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Offline Rooster Cruiser

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Re: Becoming a Pilot
« Reply #9 on: April 22, 2012, 06:55:08 PM »
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Oh, and that stuff about being a tame service? while I was reading I thought of a whole bunch of names who wouldn't agree, from Pilots to Crew Chiefs and Pararescue Jumpers (ballsiest bunch I know), to Logistics to Security Forces people who've made the greatest sacrifice and became heroes all over the world (including 10 from my country today, which is why I'm a bit negative and for which I apologize)

I think back to a story an old trucking buddy of mine told me.  He was a crew chief on a B52 during the Vietnam War, flying out of Guam.  He told me about the time they were over Hanoi and the bomb bay doors were stuck closed.  He put on a parachute and a portable O2 bottle, then went into the bomb bay and hand cranked the doors open!  While he didn't mention it, I know for a fact that once the bombardier saw the bomb bay door open light he toggled the bombs away switch.  So there my friend was... standing on what was probably a 12 inch wide walkway with 2000# bombs whisking by him on either side, knowing that if he got hit by one he was going to drop from 35,000 feet into the hell that was Hanoi!  That is, if his B52 wasn't hit first by a SAM 5 or AAA fire.

Yup.  Pretty tame service.   ::banghead::
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Offline Mike

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Re: Becoming a Pilot
« Reply #10 on: April 23, 2012, 05:12:40 AM »
Don't waste your time, Rooster.

I don't wanna be mean or anything but this kid hasn't even checked up on his questions yet nor cared what we think. Lost cause, as far as I'm concerned. One of the many who think it may be "neat" to fly a fighter jet without putting any efford behind it.....

Plus, I firmly believe that if you're really good at what you're doing (and so does Robert Kiyosaki from "Rich Dad, Poor Dad") and you're giving speeches to peers 4 times your age . . . like "Sir"Cmpwn, you should make more than 38k a year....

I just get annoyed with people who are not sincere about getting into aviation. Sorry for being blunt! I help out anybody who means well and needs help (people who know me know this) but I have a hard time with posers....


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Offline Rooster Cruiser

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Re: Becoming a Pilot
« Reply #11 on: April 23, 2012, 06:35:17 AM »
No worries Mike.  I noticed SirCampwn hasn't been back to the forum since Feb 26th, so he never even bothered seeing the excellent advice everyone had for him.  I made that last post more for Madpilot's sake, and for the sake of a great true story from someone who recently flew west.

I just thought I would share that story for the real readers of the CW Forum, whom I know will enjoy and appreciate it.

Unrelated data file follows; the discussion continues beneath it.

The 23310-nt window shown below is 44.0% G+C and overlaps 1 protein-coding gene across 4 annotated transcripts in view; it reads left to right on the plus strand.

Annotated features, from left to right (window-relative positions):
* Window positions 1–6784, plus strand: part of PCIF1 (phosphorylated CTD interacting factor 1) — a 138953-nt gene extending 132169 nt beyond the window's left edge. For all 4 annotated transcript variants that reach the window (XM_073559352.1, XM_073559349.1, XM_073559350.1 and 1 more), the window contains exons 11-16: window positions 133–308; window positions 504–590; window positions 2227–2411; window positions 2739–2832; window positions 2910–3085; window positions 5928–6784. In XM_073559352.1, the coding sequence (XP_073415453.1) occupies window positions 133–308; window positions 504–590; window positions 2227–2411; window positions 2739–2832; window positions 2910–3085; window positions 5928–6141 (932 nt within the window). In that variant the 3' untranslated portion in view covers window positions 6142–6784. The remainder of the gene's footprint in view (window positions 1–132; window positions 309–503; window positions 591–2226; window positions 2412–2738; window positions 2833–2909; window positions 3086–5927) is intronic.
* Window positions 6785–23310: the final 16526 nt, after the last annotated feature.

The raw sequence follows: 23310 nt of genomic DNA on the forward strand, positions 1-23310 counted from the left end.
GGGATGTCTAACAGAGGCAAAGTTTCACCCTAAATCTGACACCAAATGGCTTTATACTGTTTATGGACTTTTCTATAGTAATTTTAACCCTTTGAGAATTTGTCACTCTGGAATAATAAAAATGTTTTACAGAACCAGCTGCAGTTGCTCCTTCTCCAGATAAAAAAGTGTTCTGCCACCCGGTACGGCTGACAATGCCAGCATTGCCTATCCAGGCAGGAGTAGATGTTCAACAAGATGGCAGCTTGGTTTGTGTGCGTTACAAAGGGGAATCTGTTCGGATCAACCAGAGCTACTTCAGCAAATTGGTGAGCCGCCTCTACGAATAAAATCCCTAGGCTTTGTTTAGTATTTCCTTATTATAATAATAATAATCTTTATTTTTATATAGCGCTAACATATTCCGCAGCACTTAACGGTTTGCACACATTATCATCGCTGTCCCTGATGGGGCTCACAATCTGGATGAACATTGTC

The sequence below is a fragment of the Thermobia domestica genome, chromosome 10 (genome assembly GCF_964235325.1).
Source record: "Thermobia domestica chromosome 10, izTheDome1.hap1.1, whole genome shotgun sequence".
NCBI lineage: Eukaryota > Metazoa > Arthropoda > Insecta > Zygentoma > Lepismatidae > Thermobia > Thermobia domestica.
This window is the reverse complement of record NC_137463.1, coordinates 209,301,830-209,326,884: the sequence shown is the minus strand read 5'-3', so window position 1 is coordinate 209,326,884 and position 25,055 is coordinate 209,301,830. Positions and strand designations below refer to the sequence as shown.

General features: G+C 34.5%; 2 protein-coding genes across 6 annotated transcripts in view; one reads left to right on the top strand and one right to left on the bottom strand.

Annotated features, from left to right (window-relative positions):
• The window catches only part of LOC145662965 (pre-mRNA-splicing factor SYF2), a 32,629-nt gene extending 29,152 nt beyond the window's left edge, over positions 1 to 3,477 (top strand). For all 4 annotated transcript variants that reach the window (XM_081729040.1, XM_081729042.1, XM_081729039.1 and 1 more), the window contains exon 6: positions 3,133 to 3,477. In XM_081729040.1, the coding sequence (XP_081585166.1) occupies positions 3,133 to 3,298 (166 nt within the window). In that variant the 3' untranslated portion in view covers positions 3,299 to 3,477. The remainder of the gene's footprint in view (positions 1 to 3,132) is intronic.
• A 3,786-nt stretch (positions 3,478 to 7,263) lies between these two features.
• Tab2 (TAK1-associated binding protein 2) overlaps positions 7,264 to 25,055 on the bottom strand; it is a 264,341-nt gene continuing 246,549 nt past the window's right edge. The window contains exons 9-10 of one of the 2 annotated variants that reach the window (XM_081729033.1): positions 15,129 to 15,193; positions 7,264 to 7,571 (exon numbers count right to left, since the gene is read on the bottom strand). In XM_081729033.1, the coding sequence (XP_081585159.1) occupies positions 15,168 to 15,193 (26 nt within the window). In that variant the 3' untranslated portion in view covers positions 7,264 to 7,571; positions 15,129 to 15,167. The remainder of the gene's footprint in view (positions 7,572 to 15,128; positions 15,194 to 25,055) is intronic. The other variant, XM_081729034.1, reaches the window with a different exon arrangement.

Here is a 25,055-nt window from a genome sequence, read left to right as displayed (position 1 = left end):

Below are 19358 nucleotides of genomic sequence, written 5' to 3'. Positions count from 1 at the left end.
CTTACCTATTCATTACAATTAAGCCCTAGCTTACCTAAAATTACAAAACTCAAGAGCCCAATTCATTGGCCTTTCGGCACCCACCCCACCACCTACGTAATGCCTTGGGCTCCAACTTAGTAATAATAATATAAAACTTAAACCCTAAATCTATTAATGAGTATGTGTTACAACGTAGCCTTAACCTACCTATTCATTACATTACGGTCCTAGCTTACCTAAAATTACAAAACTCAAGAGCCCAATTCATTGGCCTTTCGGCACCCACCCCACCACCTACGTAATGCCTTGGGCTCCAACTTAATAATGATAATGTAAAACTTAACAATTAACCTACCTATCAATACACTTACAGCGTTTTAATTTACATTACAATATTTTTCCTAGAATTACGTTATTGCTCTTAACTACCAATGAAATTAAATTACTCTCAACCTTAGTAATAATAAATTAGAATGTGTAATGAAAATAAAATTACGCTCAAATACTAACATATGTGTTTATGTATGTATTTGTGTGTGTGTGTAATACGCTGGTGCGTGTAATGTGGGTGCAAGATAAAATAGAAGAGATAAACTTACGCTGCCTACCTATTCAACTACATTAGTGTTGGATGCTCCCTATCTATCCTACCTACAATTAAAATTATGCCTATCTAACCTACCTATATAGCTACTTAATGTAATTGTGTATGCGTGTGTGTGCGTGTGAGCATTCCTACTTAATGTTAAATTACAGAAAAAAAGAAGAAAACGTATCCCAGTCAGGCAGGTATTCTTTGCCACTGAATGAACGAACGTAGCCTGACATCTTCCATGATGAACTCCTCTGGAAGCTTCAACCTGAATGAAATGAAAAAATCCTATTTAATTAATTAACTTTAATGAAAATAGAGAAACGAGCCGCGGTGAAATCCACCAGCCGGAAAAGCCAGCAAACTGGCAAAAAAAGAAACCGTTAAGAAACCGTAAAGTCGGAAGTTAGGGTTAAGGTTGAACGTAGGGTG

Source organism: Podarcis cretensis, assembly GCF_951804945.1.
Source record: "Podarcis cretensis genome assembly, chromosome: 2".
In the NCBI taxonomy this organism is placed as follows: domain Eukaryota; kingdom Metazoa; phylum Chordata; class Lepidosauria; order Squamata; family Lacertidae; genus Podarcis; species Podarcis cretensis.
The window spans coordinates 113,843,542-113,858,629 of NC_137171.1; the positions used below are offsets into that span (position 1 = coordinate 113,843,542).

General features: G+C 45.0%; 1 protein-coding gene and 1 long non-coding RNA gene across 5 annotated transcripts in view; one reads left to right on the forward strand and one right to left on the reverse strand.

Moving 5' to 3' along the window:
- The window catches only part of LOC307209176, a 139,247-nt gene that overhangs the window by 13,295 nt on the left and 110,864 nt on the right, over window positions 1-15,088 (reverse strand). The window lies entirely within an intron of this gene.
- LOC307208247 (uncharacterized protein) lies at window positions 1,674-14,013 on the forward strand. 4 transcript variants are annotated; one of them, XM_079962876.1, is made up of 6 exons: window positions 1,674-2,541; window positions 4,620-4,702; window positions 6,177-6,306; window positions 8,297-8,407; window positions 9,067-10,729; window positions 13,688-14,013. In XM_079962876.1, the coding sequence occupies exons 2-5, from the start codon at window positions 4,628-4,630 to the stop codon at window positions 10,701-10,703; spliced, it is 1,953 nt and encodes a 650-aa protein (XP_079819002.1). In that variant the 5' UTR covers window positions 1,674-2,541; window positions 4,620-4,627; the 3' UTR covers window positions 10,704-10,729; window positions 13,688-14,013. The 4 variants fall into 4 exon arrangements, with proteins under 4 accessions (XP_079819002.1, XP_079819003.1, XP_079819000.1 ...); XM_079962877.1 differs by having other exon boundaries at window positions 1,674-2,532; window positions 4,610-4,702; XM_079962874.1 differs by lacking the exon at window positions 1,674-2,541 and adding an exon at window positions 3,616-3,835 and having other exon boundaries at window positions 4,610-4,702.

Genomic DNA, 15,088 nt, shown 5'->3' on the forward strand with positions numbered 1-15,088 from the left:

RC
"Me and Earl was haulin' chickens / On a flatbed outta Wiggins..."

Wolf Creek Pass, by CW McCall

Offline undatc

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Re: Becoming a Pilot
« Reply #12 on: April 23, 2012, 09:33:05 AM »
I just get annoyed with people who are not sincere about getting into aviation. Sorry for being blunt! I help out anybody who means well and needs help (people who know me know this) but I have a hard time with posers....

I hear ya.  On my side of the house, when the FAA calls you go.  Or you dont have a  job period.  I have friends that I went to school with that were not "ready" (didnt want to leave current job/significant other) to go to OKC when the FAA called, and they wonder why they havent been called back.

Aviation is tough career path to be on, and it takes lots of sacrifice (both from you and from your family) to be successful in the field.
-the content of the previous post does not represent the opinions of the FAA or NATCA, and is my own personal opinion...

Offline Mike

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Re: Becoming a Pilot
« Reply #13 on: April 23, 2012, 04:34:48 PM »
Well said guys!

This ended up being a pretty good thread for young guys/girls who are interested in becoming a pilot after all though, huh?!
I think they'll be able to get a sense of what it takes and who you can not be if you wanna make it in aviation.....


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Offline YawningMan

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Re: Becoming a Pilot
« Reply #14 on: August 28, 2012, 12:18:33 AM »
I'll say one thing. If I were making 38k, I don't think I'd have trouble affording lessons. I don't know what cost of living is like in Colorado Springs, though.

If I could go back to do piloting stuff in the military, I think I would choose to fly heavy movers. Every time I see a C-5 Galaxy, my entire being is rocked with fascination. Oh, and the sound they make!